Win she did, becoming the only woman to serve in the 1935-1936 Legislature, where she routinely faced sexism. According to the Indianapolis Star, during her time as secretary of the public morals committee, she informed her committeemen, “‘If you you think you’re going to stop me from talking just because I’ll be taking minutes, you’re wrong-I’ve got some things to say, and I’m going to say them.'” Nicholson elaborated that many of her colleagues thought:

“Wasn’t it cute of her. She’s got a bill. She’s going to introduce it just like a man. Isn’t that darling?’ I restrained myself, because after all I was in the distinct minority. I could not offend them. So I would just bat my eyelashes and beam at them and act as if I thought it was the way I wanted to be treated. Wasn’t that the only thing to do?”

indy-star-jan-16-1935
Indianapolis Star, January 16, 1935, accessed Newspapers.com.

Not only did she “have” a bill, but her breach of promise bill, dubbed the “Anti-Heart Balm Bill,” made waves in Indiana and across the country. Nicholson’s proposal would outlaw the ability of a woman to sue a man who had promised to marry them, but changed their minds. She felt that deriving monetary gain from emotional pain went against feminist principles and that if a man did the same to a woman he would be absolutely condemned. Nicholson described her reasoning for the bill,  which had been protested by some women’s groups:

“…it just seemed perfectly silly to me, that from time immemorial, a female being engaged to be married could change her mind and say, ‘Sorry Joe, it’s all off.’ But if the man did, and if he had any money, he could be sued. I thought that was absolutely absurd. . . . The thing that was so amazing and truly surprising to me is that it was widely interpreted as giving free reign to predatory males to take advantage of chaste maidens which, of course, was diametrically opposed to what my conception was. I thought-and I still think-that it was an early blow for women’s liberation. I thought it was undignified and disgusting that women sued men for the same changing their mind about getting married.”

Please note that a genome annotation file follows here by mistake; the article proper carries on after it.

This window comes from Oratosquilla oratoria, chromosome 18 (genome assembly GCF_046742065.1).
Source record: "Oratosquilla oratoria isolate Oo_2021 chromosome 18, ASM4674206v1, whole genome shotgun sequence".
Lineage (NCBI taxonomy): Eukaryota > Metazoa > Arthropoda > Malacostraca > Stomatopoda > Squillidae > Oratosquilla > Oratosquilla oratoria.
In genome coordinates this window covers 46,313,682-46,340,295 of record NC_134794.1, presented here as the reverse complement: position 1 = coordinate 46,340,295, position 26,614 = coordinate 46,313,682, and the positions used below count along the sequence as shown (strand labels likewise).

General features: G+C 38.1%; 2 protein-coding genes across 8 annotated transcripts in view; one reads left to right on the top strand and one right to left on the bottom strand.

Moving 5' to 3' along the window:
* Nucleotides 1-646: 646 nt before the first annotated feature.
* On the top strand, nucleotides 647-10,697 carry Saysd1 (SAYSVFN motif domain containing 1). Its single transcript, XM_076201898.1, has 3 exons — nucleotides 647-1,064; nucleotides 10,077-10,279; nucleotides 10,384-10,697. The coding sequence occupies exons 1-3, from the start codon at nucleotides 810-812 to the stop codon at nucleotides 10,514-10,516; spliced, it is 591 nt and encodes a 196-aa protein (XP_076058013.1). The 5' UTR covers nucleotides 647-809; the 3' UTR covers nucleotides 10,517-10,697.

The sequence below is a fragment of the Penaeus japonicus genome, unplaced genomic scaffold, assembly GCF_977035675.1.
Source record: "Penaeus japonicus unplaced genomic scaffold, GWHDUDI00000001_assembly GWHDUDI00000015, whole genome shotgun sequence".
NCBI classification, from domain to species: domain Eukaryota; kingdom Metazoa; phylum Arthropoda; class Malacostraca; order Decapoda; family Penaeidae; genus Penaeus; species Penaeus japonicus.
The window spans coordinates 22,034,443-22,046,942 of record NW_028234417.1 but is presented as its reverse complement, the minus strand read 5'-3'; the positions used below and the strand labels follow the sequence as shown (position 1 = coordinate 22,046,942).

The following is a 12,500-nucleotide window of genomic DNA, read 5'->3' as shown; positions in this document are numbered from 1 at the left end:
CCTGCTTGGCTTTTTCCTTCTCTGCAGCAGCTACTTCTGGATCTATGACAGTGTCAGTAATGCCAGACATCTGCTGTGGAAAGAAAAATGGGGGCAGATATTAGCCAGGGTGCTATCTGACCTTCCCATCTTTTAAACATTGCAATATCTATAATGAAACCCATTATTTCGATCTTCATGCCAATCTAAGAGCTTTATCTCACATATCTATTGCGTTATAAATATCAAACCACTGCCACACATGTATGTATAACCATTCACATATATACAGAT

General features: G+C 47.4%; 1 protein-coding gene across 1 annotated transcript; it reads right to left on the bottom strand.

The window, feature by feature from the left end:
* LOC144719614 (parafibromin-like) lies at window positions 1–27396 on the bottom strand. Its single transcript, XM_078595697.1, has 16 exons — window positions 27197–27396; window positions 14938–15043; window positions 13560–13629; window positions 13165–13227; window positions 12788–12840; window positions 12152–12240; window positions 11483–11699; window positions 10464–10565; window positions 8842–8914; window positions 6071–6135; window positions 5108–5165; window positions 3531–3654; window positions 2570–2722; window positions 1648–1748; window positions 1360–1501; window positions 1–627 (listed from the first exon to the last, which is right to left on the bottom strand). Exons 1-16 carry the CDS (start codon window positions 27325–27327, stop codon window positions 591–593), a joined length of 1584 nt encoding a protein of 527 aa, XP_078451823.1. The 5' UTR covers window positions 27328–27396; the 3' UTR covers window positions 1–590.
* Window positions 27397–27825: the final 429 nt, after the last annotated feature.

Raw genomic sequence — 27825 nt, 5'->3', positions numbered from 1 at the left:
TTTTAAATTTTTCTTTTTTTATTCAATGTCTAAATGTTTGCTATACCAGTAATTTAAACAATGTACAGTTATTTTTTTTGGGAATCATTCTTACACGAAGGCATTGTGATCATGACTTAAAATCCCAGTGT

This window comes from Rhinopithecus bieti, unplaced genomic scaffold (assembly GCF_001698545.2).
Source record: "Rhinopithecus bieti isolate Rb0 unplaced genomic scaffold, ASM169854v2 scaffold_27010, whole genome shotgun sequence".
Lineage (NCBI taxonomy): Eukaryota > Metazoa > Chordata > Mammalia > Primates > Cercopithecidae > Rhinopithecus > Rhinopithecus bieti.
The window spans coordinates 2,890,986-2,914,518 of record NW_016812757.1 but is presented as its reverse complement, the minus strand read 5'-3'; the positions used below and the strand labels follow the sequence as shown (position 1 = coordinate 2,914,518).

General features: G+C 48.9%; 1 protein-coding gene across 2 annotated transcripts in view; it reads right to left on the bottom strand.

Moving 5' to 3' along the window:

Nicholson’s bill passed the House fairly easily, but was held up in the Senate because, in her opinion, “Something new was being tried and several of the senators felt, ‘Why should we be first?” The bill also encountered resistance by lawyers who profited from breach of promise suits. Eventually the bill passed, inspiring similar legislation in other states. The Indianapolis Star credited Nicholson’s bill with bringing the “Spotlight, Pathe News, Time and Look magazines hurrying to Indiana by sponsoring and successfully promoting the famous heart-balm bill which has saved many a wealthy Indianian embarrassment, both social and financial by preventing breach of promise suits.”

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Karl Kae Knecht Cartoon, courtesy of Evansville Vanderburgh Public Library, accessed Indiana Memory.